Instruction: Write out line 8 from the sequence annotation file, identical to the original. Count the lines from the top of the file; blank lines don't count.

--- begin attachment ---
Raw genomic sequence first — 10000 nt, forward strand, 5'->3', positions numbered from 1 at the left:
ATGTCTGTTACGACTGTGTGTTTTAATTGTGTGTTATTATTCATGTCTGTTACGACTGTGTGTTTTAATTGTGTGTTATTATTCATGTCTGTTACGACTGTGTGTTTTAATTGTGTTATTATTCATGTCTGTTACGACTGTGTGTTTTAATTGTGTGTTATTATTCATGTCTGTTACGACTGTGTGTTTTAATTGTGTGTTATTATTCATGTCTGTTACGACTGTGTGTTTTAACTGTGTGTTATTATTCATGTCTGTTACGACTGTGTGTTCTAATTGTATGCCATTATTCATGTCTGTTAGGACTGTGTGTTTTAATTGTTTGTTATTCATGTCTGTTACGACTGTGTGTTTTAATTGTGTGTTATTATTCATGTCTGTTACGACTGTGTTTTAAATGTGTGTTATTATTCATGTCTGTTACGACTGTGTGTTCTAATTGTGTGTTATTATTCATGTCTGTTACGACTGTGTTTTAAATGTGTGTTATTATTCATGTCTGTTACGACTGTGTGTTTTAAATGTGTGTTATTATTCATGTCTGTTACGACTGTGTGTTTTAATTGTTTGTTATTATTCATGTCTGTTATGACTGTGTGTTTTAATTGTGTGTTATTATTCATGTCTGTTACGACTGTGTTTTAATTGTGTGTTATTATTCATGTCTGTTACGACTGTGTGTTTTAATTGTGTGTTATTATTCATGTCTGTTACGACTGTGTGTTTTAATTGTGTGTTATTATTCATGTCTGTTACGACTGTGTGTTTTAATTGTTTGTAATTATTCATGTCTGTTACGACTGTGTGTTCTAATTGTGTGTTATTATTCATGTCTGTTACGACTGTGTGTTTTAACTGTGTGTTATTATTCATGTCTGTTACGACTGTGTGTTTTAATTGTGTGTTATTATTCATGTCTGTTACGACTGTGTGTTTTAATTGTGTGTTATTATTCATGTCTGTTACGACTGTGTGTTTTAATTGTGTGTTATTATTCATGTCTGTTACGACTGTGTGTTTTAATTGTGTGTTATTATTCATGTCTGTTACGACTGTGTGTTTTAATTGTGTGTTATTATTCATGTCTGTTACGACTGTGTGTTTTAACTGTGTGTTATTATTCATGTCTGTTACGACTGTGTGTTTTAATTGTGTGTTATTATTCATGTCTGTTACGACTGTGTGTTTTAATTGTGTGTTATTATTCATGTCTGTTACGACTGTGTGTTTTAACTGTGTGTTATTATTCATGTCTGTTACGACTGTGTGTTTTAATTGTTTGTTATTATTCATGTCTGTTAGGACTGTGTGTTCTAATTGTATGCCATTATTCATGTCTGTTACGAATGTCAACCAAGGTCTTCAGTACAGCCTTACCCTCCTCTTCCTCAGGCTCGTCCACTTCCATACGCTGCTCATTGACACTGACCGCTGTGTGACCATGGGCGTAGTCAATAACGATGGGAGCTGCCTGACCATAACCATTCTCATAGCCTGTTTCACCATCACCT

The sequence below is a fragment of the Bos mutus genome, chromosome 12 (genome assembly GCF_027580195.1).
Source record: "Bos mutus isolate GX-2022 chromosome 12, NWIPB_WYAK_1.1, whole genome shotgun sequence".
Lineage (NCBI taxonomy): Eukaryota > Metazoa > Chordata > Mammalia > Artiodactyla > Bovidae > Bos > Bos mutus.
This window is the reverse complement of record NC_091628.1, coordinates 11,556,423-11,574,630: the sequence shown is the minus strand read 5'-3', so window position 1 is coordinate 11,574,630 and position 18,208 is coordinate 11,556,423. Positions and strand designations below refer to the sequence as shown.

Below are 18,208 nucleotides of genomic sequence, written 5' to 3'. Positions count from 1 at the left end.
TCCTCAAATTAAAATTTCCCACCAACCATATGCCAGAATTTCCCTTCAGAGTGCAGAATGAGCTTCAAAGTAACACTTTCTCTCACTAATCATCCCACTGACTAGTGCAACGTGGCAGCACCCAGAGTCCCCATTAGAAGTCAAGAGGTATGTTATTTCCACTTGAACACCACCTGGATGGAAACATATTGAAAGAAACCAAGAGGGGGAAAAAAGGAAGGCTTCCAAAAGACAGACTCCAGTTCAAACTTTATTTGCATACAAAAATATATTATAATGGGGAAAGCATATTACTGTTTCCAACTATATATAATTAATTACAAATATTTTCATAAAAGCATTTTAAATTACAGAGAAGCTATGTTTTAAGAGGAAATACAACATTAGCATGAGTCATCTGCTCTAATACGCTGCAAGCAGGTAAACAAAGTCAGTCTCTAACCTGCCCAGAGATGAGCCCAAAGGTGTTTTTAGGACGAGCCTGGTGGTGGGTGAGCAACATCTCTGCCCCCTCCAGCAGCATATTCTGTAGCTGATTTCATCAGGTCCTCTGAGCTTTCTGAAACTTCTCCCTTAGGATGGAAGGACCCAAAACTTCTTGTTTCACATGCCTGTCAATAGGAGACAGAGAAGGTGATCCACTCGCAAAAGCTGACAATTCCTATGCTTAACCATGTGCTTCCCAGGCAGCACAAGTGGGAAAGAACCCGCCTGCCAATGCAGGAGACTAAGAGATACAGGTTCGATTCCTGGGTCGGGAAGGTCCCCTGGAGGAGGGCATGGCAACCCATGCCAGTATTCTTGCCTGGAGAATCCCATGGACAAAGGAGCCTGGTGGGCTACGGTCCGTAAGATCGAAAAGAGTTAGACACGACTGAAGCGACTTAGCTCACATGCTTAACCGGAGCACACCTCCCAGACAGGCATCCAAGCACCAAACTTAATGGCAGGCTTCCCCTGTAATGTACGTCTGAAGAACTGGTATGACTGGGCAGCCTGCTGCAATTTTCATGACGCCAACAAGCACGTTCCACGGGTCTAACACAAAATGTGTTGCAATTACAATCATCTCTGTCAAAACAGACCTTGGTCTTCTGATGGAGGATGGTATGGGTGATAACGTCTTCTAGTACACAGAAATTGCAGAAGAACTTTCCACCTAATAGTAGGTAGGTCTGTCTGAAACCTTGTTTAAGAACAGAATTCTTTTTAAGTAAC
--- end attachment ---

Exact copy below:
TCCTCAAATTAAAATTTCCCACCAACCATATGCCAGAATTTCCCTTCAGAGTGCAGAATGAGCTTCAAAGTAACACTTTCTCTCACTAATCATCCCACTGACTAGTGCAACGTGGCAGCACCCAGAGTCCCCATTAGAAGTCAAGAGGTATGTTATTTCCACTTGAACACCACCTGGATGGAAACATATTGAAAGAAACCAAGAGGGGGAAAAAAGGAAGGCTTCCAAAAGACAGACTCCAGTTCAAACTTTATTTGCATACAAAAATATATTATAATGGGGAAAGCATATTACTGTTTCCAACTATATATAATTAATTACAAATATTTTCATAAAAGCATTTTAAATTACAGAGAAGCTATGTTTTAAGAGGAAATACAACATTAGCATGAGTCATCTGCTCTAATACGCTGCAAGCAGGTAAACAAAGTCAGTCTCTAACCTGCCCAGAGATGAGCCCAAAGGTGTTTTTAGGACGAGCCTGGTGGTGGGTGAGCAACATCTCTGCCCCCTCCAGCAGCATATTCTGTAGCTGATTTCATCAGGTCCTCTGAGCTTTCTGAAACTTCTCCCTTAGGATGGAAGGACCCAAAACTTCTTGTTTCACATGCCTGTCAATAGGAGACAGAGAAGGTGATCCACTCGCAAAAGCTGACAATTCCTATGCTTAACCATGTGCTTCCCAGGCAGCACAAGTGGGAAAGAACCCGCCTGCCAATGCAGGAGACTAAGAGATACAGGTTCGATTCCTGGGTCGGGAAGGTCCCCTGGAGGAGGGCATGGCAACCCATGCCAGTATTCTTGCCTGGAGAATCCCATGGACAAAGGAGCCTGGTGGGCTACGGTCCGTAAGATCGAAAAGAGTTAGACACGACTGAAGCGACTTAGCTCACATGCTTAACCGGAGCACACCTCCCAGACAGGCATCCAAGCACCAAACTTAATGGCAGGCTTCCCCTGTAATGTACGTCTGAAGAACTGGTATGACTGGGCAGCCTGCTGCAATTTTCATGACGCCAACAAGCACGTTCCACGGGTCTAACACAAAATGTGTTGCAATTACAATCATCTCTGTCAAAACAGACCTTGGTCTTCTGATGGAGGATGGTATGGGTGATAACGTCTTCTAGTACACAGAAATTGCAGAAGAACTTTCCACCTAATAGTAGGTAGGTCTGTCTGAAACCTTGTTTAAGAACAGAATTCTTTTTAAGTAAC